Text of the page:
The Works of Salvation

By Ben Johnson

Last Sunday, our pastor finished our series in 2 Corinthians, which ends with a prolonged benediction from Paul to the Corinthian church. Paul ends his letter by giving both a warning and an encouragement. The warning to the church is that they should not take salvation for granted, and the encouragement to the church is that they should remember that salvation is a gift. I would like to discuss salvation a little more and why it is a difficult doctrine to understand.

Salvation is a tricky topic for the church because the exact mechanics of how it works are mysterious. The New Testament is full of passages like John 10:28-30 that teach that once a person confesses Christ as his or her Lord and Savior he or she will be grafted into the family of God forever. However, there are also passages like Hebrews 6:4-6 that warn believers to be on guard lest they fall away from God. How are we to respond to these seemingly contrasting ideas?

I believe the answer lies in the definition that Pastor Matt gave for salvation. He stated that salvation is a humble confidence in Christ’s ability to do a work we could never do.

Salvation begins and ends with Christ. I cannot save myself from God’s wrath; only the work of Christ’s obedience and death on the cross can appease the punishment that I deserve from God. This doctrine is called justification, and it is the idea that Christians are only made right before God because of the work of Christ. Once a person puts his or her faith in Christ, he or she is counted as righteous. Christians are justified before God and are no longer seen as sinners. Only when we begin to see our powerlessness does God begin to empower us to be more like him.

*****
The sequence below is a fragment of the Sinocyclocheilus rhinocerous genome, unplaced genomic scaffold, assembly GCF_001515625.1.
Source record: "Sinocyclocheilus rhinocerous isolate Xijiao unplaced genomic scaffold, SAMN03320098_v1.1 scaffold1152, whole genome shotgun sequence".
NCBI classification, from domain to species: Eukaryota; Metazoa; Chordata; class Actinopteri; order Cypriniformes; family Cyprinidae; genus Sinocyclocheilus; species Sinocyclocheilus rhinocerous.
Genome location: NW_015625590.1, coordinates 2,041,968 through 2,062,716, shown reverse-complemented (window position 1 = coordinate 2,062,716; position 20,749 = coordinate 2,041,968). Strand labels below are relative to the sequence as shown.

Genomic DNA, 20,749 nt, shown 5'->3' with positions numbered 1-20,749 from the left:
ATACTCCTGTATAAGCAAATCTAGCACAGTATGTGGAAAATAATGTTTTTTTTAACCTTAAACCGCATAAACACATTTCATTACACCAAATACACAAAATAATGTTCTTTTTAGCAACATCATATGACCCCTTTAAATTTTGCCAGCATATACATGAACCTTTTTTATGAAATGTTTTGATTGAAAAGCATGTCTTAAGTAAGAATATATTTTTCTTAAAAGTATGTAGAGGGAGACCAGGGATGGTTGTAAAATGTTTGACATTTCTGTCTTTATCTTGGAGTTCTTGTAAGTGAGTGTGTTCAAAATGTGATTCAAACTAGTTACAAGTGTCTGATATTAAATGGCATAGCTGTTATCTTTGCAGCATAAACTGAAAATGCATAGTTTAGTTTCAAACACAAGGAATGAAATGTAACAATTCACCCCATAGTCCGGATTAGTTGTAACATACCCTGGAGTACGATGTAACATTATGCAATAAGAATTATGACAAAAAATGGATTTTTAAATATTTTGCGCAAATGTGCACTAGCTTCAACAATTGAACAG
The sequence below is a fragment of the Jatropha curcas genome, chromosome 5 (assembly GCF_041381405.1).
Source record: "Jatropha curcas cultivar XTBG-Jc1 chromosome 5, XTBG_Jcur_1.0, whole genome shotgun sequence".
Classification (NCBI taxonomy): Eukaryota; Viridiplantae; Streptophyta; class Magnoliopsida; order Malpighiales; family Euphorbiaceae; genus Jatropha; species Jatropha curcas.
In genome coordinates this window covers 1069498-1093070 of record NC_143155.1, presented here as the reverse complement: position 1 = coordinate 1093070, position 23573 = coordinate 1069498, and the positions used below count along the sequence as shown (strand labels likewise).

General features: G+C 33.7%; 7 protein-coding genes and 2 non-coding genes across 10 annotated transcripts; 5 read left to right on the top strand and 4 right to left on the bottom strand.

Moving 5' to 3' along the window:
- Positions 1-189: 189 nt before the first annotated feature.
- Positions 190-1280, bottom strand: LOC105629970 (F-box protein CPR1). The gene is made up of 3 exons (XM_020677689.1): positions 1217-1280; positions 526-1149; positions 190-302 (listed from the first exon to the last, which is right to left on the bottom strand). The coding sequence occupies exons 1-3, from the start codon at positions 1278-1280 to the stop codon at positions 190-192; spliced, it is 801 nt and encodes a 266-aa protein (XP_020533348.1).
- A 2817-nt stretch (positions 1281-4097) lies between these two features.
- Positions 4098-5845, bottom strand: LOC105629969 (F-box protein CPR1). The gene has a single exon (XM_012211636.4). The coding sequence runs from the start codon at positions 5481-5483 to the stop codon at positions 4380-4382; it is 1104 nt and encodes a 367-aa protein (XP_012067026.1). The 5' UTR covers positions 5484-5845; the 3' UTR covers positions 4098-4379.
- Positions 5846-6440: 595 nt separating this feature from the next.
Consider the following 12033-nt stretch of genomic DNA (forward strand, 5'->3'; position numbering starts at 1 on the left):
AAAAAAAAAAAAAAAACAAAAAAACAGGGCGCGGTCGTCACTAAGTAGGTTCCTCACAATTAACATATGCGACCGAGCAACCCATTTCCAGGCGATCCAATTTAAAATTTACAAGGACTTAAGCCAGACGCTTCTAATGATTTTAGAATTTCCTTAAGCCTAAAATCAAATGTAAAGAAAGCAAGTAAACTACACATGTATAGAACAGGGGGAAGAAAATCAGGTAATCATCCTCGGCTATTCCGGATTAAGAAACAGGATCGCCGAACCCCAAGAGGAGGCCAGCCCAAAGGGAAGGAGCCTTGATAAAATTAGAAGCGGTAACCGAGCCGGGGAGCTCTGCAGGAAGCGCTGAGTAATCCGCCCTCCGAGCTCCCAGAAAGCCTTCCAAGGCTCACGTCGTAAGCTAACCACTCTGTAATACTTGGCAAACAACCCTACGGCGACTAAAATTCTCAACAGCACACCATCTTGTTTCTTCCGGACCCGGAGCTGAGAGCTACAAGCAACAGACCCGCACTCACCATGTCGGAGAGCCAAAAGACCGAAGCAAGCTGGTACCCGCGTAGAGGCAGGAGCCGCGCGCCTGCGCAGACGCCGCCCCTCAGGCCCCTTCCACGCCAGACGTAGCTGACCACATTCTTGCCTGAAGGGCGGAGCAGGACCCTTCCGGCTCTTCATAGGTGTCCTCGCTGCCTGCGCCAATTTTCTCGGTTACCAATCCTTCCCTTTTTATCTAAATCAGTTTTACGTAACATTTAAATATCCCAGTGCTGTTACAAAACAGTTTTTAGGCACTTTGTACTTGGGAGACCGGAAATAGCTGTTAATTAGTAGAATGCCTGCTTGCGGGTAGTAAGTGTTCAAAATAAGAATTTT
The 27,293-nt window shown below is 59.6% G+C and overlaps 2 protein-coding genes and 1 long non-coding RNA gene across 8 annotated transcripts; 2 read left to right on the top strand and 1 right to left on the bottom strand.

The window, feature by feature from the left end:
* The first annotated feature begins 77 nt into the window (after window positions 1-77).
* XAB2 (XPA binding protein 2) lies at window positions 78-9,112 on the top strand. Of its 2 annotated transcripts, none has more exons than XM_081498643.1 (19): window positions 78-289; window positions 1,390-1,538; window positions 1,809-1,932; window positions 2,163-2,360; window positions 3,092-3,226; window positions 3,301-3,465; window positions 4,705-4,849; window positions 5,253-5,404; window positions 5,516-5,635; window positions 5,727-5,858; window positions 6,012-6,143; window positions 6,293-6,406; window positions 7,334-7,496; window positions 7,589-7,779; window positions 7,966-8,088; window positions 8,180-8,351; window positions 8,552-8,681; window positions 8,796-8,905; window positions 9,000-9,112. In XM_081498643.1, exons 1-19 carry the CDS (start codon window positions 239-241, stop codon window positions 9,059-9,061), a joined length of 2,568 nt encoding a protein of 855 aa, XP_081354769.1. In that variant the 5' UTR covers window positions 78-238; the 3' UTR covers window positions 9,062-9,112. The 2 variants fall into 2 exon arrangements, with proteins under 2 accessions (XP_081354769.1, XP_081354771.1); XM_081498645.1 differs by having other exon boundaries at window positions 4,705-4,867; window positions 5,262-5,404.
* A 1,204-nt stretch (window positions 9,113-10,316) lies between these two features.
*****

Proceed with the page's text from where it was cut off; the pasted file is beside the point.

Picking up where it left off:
However, we need this reminder constantly. We are not instantaneously perfected into new creatures, we are progressively refined into new ones. Like metal that is refined in fire, we are put through trials so that our old selves can melt away and our new selves shine through. This process is called sanctification.

To be refined is not an easy process. Old habits, old sins, and old ways of thinking all must be burned away as we shape our minds into the image of Christ. We cannot do this on our own, but must continually submit our desires, thoughts, and actions to the authority of Christ and his Word. As Matt said, we must continually rest in the gospel to grasp our new status as children of God.

True salvation includes both justification and sanctification. We cannot be sanctified without first being justified, and no one who is justified will fail to be engaged in the process of sanctification; the two always go together. Paul writes in Philippians 2:12 to work out our salvation with fear and trembling. Our sanctification is both something we take part in and something that only be accomplished through the work of Christ. We cannot grow idle in our sanctification, nor can we progress in it through our own efforts. It is a partnership with God, who began the good work of salvation in us through justification and continues it in sanctification.

That is why Paul often compares the Christian life to a race, because like runners endure pain to reach the finish line, Christians must also endure trials and hardships to reach the goal of God’s kingdom. We have confidence that no matter how badly we sin, if we hold to Christ we will continue in the race.

This is accomplished by properly remembering the cross. The cross points to the seriousness of our sin and the grace God has given to us. There is no stain of sin Christ’s blood cannot wash, and there is no deed perfect enough to earn God’s favor. Our salvation comes not from our performance, but his; so hold on to that! As a church, may we never let go of the work of the Christ, but may we cling to it as we seek to spread his message of salvation to Greenville and beyond.

Ben Johnson is a student at Southeastern Baptist Theological Seminary pursuing an MA in theology with a concentration in Church Planting. He is originally from Huntsville, AL, and is a graduate of Samford University. He and his wife reside in Greenville, SC.

Brannon McAllister